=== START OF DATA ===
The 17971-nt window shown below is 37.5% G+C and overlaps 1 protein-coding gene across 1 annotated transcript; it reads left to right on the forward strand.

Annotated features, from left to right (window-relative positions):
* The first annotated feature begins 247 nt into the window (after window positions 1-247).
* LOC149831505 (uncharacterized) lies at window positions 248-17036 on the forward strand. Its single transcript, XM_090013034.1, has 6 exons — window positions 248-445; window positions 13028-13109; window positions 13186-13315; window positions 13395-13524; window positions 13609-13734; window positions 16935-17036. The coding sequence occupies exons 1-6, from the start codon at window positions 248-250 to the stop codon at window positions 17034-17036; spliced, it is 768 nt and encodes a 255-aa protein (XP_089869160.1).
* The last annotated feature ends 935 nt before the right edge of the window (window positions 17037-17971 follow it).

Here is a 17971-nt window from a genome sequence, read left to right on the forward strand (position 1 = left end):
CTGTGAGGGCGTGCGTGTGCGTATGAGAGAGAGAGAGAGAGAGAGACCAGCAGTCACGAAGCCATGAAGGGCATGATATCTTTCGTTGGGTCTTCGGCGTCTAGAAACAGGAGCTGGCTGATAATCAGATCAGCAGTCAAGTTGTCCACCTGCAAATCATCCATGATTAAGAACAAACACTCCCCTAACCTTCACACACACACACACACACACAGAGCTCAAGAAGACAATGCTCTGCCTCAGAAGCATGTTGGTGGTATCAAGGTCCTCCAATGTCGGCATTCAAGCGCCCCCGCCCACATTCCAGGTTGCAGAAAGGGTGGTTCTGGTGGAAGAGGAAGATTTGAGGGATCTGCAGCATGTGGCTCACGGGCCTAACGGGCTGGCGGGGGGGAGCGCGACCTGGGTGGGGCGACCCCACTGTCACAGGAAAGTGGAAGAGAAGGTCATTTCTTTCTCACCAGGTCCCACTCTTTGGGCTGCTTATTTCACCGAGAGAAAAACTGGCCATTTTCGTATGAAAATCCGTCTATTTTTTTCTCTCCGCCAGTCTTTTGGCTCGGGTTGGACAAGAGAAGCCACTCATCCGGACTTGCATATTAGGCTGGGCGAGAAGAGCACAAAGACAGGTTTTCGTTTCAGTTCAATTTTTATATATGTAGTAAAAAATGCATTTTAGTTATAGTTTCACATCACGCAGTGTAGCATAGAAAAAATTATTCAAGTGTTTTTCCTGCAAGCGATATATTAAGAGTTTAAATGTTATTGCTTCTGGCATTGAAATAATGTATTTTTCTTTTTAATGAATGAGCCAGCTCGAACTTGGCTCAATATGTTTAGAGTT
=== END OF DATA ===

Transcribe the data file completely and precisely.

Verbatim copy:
The 17971-nt window shown below is 37.5% G+C and overlaps 1 protein-coding gene across 1 annotated transcript; it reads left to right on the forward strand.

Annotated features, from left to right (window-relative positions):
* The first annotated feature begins 247 nt into the window (after window positions 1-247).
* LOC149831505 (uncharacterized) lies at window positions 248-17036 on the forward strand. Its single transcript, XM_090013034.1, has 6 exons — window positions 248-445; window positions 13028-13109; window positions 13186-13315; window positions 13395-13524; window positions 13609-13734; window positions 16935-17036. The coding sequence occupies exons 1-6, from the start codon at window positions 248-250 to the stop codon at window positions 17034-17036; spliced, it is 768 nt and encodes a 255-aa protein (XP_089869160.1).
* The last annotated feature ends 935 nt before the right edge of the window (window positions 17037-17971 follow it).

Here is a 17971-nt window from a genome sequence, read left to right on the forward strand (position 1 = left end):
CTGTGAGGGCGTGCGTGTGCGTATGAGAGAGAGAGAGAGAGAGAGACCAGCAGTCACGAAGCCATGAAGGGCATGATATCTTTCGTTGGGTCTTCGGCGTCTAGAAACAGGAGCTGGCTGATAATCAGATCAGCAGTCAAGTTGTCCACCTGCAAATCATCCATGATTAAGAACAAACACTCCCCTAACCTTCACACACACACACACACACACAGAGCTCAAGAAGACAATGCTCTGCCTCAGAAGCATGTTGGTGGTATCAAGGTCCTCCAATGTCGGCATTCAAGCGCCCCCGCCCACATTCCAGGTTGCAGAAAGGGTGGTTCTGGTGGAAGAGGAAGATTTGAGGGATCTGCAGCATGTGGCTCACGGGCCTAACGGGCTGGCGGGGGGGAGCGCGACCTGGGTGGGGCGACCCCACTGTCACAGGAAAGTGGAAGAGAAGGTCATTTCTTTCTCACCAGGTCCCACTCTTTGGGCTGCTTATTTCACCGAGAGAAAAACTGGCCATTTTCGTATGAAAATCCGTCTATTTTTTTCTCTCCGCCAGTCTTTTGGCTCGGGTTGGACAAGAGAAGCCACTCATCCGGACTTGCATATTAGGCTGGGCGAGAAGAGCACAAAGACAGGTTTTCGTTTCAGTTCAATTTTTATATATGTAGTAAAAAATGCATTTTAGTTATAGTTTCACATCACGCAGTGTAGCATAGAAAAAATTATTCAAGTGTTTTTCCTGCAAGCGATATATTAAGAGTTTAAATGTTATTGCTTCTGGCATTGAAATAATGTATTTTTCTTTTTAATGAATGAGCCAGCTCGAACTTGGCTCAATATGTTTAGAGTT